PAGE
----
Phil, Of course I’m in favor of docs on Twitter & I’ve even done quite a bit of connecting & supporting of ones that I know over the last year. Can I ask about #MDchat? I’ve seen Tweets saying “Docs Rule!” What does that mean? Is it just a rally cry to join in, I hope?
      Kelly Young´s last blog post ..What Can We Do About the Rheumatoid Arthritis Awareness Problem

      • Phil Baumann says:

        Sure, I’d be happy to: – MDchat is building on RNchat, which so far has been a great way for nurses to connect, share their ideas and discuss the things that matter to them and their patients.

        “Docs Rule” was just a bit of humor (there’s a saying that goes “Nurses Rule” (which, as an RN, I won’t argue against 😉 – Everybody “rules” in their own way 🙂

        I see Twitter as a gateway for people to come up to speed on emerging media. There are some excellent docs on Twitter – @KentBottles, @Doctor_V, @Dermdoc, @hjluks and many many others.

        I’m hoping we see more physicians get into this staple of contemporary communication – not from the marketing angle (nothing wrong with that btw), but from a more general perspective of: “let’s get together and thrash out ideas, opinions, etc.”

        Can’t know, unless and until ya try. It’s a wide open-sourced option to stimulate discussion and connect diverse professionals not only within the medical profession, but around it.
        Phil Baumann´s last blog post ..Interview at epatcon- Connecting Patients with Physicians- EMRs and EHRs

  2. Kelly Young says:

    Wow, Donna.

    I loved this conclusion: “E-patient bloggers and online forums are viewed as credible sources for patients because they are psychologically safe places, patients can control the timing of the interaction, and because the information presented is relevant and personal.” It’s the plain truth that is not going to change any time soon.

    There is much talk about how companies can join in, but patient bloggers are uniquely able to fill this role. Doctors & corporations & government will have to accept the fact, I believe, if they truly want to participate in what the patients are doing online. Genie (of valuable human connections) is out of the bottle.
    Kelly Young´s last blog post ..What Can We Do About the Rheumatoid Arthritis Awareness Problem

  3. @kgapo says:

    Hi Donna,
    I have noticed Martin Young’s post at noon, I have RTed & was ennoyed by his comments… Patients do not claim to become docs in the place of docs, but some of them do know enough about their condition to be able to discuss on an equal foot with their physician.

    As your rightly point out in your first sentence many of us have complemented our health literacy through conferences, meetings, committees, etc. of course on our given topic and we may say that we know not everything but a considerable amount of what is current.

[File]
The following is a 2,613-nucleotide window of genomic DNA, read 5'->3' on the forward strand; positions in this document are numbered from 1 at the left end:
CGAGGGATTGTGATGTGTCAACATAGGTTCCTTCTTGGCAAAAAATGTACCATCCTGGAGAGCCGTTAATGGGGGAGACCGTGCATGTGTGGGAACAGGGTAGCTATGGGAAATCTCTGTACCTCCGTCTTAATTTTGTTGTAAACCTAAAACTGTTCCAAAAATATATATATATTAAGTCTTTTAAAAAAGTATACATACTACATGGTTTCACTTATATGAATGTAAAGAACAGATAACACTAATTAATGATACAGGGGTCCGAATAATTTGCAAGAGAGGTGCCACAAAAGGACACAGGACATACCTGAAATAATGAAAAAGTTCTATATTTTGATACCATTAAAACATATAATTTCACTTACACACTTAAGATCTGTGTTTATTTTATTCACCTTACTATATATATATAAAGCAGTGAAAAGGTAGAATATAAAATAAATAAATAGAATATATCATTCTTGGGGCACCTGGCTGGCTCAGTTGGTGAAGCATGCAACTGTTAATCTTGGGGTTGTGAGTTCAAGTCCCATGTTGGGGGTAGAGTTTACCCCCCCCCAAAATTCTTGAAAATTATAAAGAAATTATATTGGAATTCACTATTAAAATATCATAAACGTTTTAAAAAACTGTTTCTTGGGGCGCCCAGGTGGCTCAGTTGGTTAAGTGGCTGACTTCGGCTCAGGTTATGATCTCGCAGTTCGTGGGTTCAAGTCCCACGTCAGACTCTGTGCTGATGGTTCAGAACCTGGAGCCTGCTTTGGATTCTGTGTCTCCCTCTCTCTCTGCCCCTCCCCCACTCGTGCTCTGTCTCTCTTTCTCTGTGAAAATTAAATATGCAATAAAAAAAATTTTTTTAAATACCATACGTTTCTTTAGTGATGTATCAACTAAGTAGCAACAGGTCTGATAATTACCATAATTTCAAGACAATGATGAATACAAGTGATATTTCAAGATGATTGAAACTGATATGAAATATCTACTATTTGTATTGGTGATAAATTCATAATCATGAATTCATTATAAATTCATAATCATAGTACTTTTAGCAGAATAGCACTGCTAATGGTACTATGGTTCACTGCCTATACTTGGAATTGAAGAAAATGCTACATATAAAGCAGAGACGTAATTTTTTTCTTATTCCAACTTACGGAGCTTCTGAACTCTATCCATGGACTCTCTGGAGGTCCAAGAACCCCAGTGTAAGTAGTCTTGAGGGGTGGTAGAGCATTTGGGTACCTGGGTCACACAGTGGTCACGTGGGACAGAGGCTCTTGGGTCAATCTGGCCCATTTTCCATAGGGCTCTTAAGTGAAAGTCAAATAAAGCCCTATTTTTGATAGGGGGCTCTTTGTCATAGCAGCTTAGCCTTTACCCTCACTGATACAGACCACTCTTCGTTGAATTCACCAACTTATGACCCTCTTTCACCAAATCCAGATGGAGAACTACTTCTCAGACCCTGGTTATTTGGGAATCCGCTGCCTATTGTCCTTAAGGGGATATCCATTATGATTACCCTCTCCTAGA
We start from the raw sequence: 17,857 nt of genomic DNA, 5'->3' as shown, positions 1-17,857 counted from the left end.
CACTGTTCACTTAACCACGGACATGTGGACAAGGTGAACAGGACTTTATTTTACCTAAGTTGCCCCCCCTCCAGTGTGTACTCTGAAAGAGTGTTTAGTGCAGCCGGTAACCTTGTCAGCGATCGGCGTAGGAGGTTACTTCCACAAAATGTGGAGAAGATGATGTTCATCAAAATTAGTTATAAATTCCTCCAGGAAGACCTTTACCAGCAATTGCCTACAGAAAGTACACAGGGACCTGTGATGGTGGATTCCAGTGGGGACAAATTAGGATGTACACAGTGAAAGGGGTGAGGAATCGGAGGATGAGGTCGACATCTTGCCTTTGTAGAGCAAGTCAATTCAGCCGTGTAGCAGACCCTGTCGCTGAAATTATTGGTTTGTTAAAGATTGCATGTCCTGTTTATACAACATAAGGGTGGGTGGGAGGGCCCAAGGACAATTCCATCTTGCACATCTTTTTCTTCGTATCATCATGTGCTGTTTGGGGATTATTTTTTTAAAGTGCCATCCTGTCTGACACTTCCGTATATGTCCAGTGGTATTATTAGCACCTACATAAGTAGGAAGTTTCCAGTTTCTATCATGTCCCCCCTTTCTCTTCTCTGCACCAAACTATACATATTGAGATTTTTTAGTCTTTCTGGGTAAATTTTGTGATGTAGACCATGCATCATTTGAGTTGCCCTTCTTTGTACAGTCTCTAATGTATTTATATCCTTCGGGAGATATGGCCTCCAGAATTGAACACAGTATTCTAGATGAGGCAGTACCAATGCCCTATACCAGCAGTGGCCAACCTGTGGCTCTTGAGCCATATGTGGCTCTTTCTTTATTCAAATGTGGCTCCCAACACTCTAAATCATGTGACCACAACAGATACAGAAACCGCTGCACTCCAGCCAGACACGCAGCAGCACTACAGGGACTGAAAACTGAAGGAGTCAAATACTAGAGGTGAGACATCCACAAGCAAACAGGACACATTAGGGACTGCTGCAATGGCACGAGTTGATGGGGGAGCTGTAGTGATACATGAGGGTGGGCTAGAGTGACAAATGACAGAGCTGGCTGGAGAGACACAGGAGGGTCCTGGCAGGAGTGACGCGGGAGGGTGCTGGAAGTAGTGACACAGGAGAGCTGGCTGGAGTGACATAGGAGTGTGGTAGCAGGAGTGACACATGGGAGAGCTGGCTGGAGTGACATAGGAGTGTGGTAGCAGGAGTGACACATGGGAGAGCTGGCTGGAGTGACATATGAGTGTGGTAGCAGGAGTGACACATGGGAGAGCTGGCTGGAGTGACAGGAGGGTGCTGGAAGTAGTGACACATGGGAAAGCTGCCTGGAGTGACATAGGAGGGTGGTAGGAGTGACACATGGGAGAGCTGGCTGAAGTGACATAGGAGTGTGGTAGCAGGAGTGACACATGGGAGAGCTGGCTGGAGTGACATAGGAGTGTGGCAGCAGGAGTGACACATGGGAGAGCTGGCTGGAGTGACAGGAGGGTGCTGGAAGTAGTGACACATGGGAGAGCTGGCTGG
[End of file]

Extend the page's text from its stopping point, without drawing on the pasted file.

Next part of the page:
I endorse your suggestion for “the opportunity for CPE – continuing patient education – alongside CME. While the usual patient education brochures are great (I’ve even written some) as patients advance in their sophistication many of us would appreciate a level of education more akin to our physicians but with slightly less jargon and some support on the biostatistics.”

    Needless to mention how many times friends call me after a medical appointment to discuss what the doc said and get my insight on what the doc meant. Why? Because the doctor has too many appointments of 10-15min. max. to manae and feels in a hurry. The same situation is usual in both public and private medical practices and clinics.

    You correctly mention “Too many patients feel rushed, dismissed, patronized, and confused. They return home asking themselves, “what did that mean?” and “what do I do next?” Good luck trying to communicate with your doctor or the doctor’s office by phone or email to get real answers at the time and in the setting where are comfortable and truly prepared to have the discussion.

    If doctors feel that expert patients are gaining in credibility, I would say that they should ask themselves why? How can they restore the patient’s trust to his doctor? I think that the root of trust is that old time doctors had time to physically examine the patient and listen to him, something that becomes rare today, when the doctor sees only scans and biostatistics and writes a prescription with written instructions and the appointment is finished…

    Kathi Apostolidis
    Breast Cancer & Patient Rights Advocate

  4. DCPatient says:

    Thank you all for the comments and support.
    I hope that #MDchat is a huge success. I hunger for physician insights on how to improve healthcare for all involved. E-patients aren’t trying to replace doctors, we just want to be respected for what we bring to the table.

  5. Martin Young says:

    Sound comments, all, and I take note. But if you read my posts carefully you will see I make allowances for the points you make. I also make a distinction between having ‘expertise’ and being an ‘expert.’

    Perhaps we could agree that there are two levels of expertise that need to be acknowledged – that of patient and doctor?

    The folk who contribute here, some of whom I have come to know and respect, are the exceptions and not the rules to the ‘informed’ patient. I see many shocking examples of the latter.

    Donna, I have an iniative at http://www.consentcare.net that aims fir a lot of what you ask!